5 Ways to Stop Wrecking Your Spinal Decompression Practice

Posted on 22 May 17:45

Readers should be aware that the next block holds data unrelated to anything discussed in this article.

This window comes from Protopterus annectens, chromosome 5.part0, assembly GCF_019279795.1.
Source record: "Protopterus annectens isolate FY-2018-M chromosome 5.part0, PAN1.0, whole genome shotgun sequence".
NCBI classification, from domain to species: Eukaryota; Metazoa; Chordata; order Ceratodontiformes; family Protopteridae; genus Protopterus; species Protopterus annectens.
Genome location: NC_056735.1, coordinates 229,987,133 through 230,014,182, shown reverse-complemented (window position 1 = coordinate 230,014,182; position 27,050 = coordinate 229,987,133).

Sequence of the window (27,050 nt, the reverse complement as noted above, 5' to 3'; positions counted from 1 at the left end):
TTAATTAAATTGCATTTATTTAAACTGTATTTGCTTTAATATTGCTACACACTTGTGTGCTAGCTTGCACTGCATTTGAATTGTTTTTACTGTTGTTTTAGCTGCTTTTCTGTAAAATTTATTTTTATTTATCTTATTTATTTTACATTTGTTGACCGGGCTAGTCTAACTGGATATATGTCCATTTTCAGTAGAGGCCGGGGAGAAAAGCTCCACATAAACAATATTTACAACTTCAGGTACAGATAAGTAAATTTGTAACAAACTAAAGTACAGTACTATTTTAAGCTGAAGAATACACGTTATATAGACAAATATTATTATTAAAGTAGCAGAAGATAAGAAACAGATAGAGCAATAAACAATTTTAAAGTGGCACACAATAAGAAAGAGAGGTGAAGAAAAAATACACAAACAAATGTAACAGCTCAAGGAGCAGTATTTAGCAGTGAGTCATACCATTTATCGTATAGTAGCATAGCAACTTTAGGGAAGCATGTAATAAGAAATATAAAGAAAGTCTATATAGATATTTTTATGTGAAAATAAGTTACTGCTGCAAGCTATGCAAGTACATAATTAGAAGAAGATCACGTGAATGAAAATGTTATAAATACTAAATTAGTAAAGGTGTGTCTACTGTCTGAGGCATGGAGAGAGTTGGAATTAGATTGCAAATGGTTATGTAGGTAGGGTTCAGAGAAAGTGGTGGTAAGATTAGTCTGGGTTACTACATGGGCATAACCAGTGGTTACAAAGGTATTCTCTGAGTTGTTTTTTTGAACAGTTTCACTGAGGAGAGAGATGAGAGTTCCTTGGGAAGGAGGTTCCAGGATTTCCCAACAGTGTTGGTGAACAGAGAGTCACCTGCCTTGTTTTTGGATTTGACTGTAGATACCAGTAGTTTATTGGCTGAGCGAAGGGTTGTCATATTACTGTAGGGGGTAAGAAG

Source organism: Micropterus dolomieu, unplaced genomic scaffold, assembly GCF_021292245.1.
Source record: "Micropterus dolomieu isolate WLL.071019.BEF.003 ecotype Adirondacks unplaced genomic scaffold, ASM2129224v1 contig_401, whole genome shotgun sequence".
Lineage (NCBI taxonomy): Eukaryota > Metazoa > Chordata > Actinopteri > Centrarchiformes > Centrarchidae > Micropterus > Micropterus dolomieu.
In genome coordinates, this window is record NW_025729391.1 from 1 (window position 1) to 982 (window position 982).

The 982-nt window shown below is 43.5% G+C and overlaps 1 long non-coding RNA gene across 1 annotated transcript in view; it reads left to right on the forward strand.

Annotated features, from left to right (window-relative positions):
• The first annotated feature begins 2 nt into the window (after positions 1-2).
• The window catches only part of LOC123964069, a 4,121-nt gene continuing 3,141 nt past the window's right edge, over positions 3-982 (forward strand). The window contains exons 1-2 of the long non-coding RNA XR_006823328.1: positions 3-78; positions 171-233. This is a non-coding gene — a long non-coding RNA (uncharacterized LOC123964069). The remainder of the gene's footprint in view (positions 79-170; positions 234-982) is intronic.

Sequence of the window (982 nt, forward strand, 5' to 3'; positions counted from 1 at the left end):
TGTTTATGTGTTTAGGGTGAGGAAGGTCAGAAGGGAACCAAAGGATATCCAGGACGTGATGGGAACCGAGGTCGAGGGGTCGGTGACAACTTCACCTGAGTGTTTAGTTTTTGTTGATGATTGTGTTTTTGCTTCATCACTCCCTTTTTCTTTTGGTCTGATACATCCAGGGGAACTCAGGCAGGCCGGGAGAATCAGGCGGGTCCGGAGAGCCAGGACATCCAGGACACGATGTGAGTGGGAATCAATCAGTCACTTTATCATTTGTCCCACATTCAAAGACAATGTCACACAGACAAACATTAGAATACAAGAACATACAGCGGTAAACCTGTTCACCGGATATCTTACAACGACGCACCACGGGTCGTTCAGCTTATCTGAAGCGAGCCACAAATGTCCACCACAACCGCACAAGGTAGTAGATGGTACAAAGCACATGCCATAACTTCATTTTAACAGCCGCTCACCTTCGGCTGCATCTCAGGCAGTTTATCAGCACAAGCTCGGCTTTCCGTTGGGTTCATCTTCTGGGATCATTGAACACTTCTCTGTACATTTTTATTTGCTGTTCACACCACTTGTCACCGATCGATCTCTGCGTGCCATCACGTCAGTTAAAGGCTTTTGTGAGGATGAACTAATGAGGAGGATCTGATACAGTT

Are you seeing more prospects, but converting less to patients? It’s easy to blame a low conversion rate on the economy, but as we point out in this post, the problem may be you. One of the easiest ways to wreck your Spinal Decompression practice is to SELL patients. Applying pressure or scare tactics will result in more patients walking OUT the door than walk IN the door. That’s why we advocate that you stop selling, start educating and stop pressuring. To help you avoid losing patients and to reverse the trend to start gaining more patients, we’ve listed 5 tips to implement that will avoid even the appearance of selling. 1) Comparative Results. Use a table, chart or poster or similar tool to compare the patient’s options at a glance. For example, compare the efficacy, risks and benefits of spinal decompression to surgery, pills, chiropractic manipulation and epidermals. Patients want to make an informed decision based on the risk/benefit profile. When they clearly understand all their options, they are much more likely to reach a decision. We have found in our practice that a simple comparative presentation—without a hard sell—addresses patient concerns and questions effectively and helps them to decide more often than not that spinal decompression therapy is right for them. Check out the poster we use in all our consultations here: http://bit.ly/1nlFiIx. 2) Second Opinion. One of the easiest ways to help patients comfortable with you and your recommendation is to suggest that they seek a second opinion. For example, you may say, “Mrs. Smith, we covered a lot of information today and I’m sure you need time to consider your options before arriving at a decision. If a second opinion concerning your condition and options would make you more comfortable, I completely understand and no offense is taken. I want you to be confident in your decision.” By taking such an approach, you project confidence in your recommendation and, in turn, instill confidence in the patient. As a result, you will notice that patients will feel less “sold”, more trusting and more likely to enroll in your program. 3) Live Testimonials. Everyone has written testimonials from previous patients. The problem with the written testimonials is that they are commonplace, impersonal and non-interactive. On the other hand, when a prospective patient has an opportunity to converse with a real person who shares their problems and is currently undergoing treatment, the impact is powerful. Watch your enrollments dramatically increase once you start providing live testimonials from patients. 4) Research. Patients love research. Research is proof. Use spinal decompression research to your advantage. Utilize the names of affiliated research hospitals, universities and physicians, many of which are well known and very prestigious, when discussing success rates of spinal decompression. Both patient and staff confidence increases when you stay on top of and cite the latest research. You can review our customized research articles that we have effectively utilized here: http://bit.ly/SEJC98. 5) Use the “Take Away.” For whatever reason patients often aren’t ready to commit to treatment. In such instances, don’t be afraid to “take away” the treatments by saying, “Mrs. Smith, it seems to me that you doubt the effectiveness of the treatments and the impact they could have on your quality of life. Perhaps our program is not right for you at this time. Why don’t you take some more time to think about it. Here is the name and number for a local surgeon if you feel like that may be a better fit for you.” You will be amazed at how often, after pushing patients away, they come running back to you. Once you stop “selling” and start “presenting and educating” you will notice a dramatic increase in patient enrollments, feel better about yourself and continue to build your compression businesses profitably. Are you ready to stop selling? Check out our customized research articles for ideas and examples on how to incorporate charts, summaries and the use of names that patients know and trust: http://bit.ly/SEJC98.